April 20, 2013

A team at Tokyo University’s Science Research Dept. reports that Fukushima resident’s exposures due to ingestion since October, 2011, have been negligible. In addition, the results indicate that previous official exposure assessments for the prefecture’s most contaminated communities have been greatly over-estimated. Unfortunately, the Japanese Press has refrained from covering this good news.

This is believed to be the first study of its kind relative to the Fukushima accident. Team leader Dr. Ryugo Hayano says, “Findings suggest that the level of internal radiation exposure brought about by pollution from the soil within the Fukushima Prefecture is much less than originally believed. The amount is so negligible that it is difficult to imagine there being any risk to the health.” Hayano’s group found that nearly 120,000 Fukushima residents were given sensitive Whole Body Counter scans between March 2011 and November 2012. 99.9% show an internal exposure of less than 1 millisievert, which is the national standard. All of those above the criterion were examined before May, 2011, with the majority of positive results occurring in March of that year. Since then, thousands have been reexamined and found to have no detectible radioactive Cesium in their systems. This includes the more than 1,000 students who were tested at Miharamachi elementary school, 50 kilometers from Fukushima Daiichi.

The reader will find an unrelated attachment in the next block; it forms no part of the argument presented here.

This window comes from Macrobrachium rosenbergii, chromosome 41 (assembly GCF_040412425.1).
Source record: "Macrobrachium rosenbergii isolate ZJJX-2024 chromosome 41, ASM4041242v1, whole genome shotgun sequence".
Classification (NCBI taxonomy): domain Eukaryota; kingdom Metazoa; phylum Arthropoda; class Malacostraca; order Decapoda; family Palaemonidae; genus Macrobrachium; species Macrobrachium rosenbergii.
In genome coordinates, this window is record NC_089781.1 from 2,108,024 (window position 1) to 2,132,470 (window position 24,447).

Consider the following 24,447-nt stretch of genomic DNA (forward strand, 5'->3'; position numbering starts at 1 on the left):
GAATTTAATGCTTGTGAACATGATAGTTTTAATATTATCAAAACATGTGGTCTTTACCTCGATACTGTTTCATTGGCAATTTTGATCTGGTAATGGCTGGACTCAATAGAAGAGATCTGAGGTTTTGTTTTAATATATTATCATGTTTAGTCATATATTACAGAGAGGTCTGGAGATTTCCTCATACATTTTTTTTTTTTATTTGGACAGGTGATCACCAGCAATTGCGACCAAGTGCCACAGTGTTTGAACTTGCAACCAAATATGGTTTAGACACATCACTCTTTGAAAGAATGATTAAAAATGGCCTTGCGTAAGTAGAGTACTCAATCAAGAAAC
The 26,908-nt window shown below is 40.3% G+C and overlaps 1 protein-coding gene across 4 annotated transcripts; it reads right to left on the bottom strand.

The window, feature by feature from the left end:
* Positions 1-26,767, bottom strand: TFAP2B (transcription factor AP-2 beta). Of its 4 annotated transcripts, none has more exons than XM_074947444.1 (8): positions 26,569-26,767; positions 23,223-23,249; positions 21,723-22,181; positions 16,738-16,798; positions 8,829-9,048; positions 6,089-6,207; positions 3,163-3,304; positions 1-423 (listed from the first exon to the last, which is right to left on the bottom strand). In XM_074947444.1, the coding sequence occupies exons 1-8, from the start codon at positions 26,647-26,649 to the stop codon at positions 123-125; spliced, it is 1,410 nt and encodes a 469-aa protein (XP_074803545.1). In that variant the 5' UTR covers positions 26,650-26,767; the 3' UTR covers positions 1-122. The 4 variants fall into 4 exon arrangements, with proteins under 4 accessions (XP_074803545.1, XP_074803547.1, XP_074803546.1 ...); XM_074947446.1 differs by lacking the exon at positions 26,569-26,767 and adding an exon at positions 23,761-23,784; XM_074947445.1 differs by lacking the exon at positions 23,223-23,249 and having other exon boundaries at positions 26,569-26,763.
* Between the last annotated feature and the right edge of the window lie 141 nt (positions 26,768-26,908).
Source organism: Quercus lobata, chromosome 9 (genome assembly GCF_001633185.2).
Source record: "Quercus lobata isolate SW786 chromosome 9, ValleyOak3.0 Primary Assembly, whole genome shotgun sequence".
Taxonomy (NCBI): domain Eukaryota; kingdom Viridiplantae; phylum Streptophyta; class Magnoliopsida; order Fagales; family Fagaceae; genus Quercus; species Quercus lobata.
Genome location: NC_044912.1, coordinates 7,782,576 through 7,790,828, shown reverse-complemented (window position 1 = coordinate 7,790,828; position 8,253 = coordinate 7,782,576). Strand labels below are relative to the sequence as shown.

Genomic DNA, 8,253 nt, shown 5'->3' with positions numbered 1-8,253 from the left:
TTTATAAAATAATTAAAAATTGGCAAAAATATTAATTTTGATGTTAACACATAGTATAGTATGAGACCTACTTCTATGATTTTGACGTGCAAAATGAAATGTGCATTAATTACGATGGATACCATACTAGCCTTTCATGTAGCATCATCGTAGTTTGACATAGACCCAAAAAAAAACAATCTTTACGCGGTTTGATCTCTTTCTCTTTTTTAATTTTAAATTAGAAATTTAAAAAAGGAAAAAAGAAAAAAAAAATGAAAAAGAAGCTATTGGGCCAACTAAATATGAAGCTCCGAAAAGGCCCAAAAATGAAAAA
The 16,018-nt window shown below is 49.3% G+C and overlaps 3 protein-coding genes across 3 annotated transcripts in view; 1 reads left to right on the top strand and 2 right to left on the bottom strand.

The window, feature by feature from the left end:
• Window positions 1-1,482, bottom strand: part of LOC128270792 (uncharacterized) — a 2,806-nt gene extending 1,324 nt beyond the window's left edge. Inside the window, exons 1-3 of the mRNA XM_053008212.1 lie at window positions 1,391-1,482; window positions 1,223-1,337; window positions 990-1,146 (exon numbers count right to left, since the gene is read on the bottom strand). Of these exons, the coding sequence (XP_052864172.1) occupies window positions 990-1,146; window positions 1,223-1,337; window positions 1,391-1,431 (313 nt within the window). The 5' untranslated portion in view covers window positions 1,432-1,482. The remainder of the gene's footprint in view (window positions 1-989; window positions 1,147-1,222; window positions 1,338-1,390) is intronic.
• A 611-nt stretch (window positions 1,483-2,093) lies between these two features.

Up to this point, residential exposure estimates were created out of worst-case, upper limit ingestion assumptions, but did not use any actual data. Hayano’s team used only actual data, and their findings were stunning. First, of course, were the results of a comprehensive study of the Whole Body Count outcomes, mentioned above. When he actual numbers were much lower than expected, they wanted to know why. Ministry of Health records contain over 40,000 radiological analyses on foodstuffs since 3/11/11. 10% failed Tokyo’s exceedingly restrictive limit of 100 Becquerels per kilogram. However, only 2% of the failed foods were over the health standard. In other words, only a tiny fraction of each specific food banned for distribution actually had contamination levels above 100 Bq/kg. 98% of the volume was below the limit. This strongly indicates that the actual ingestion of radioactive Cesium has been many times lower than prior government estimates.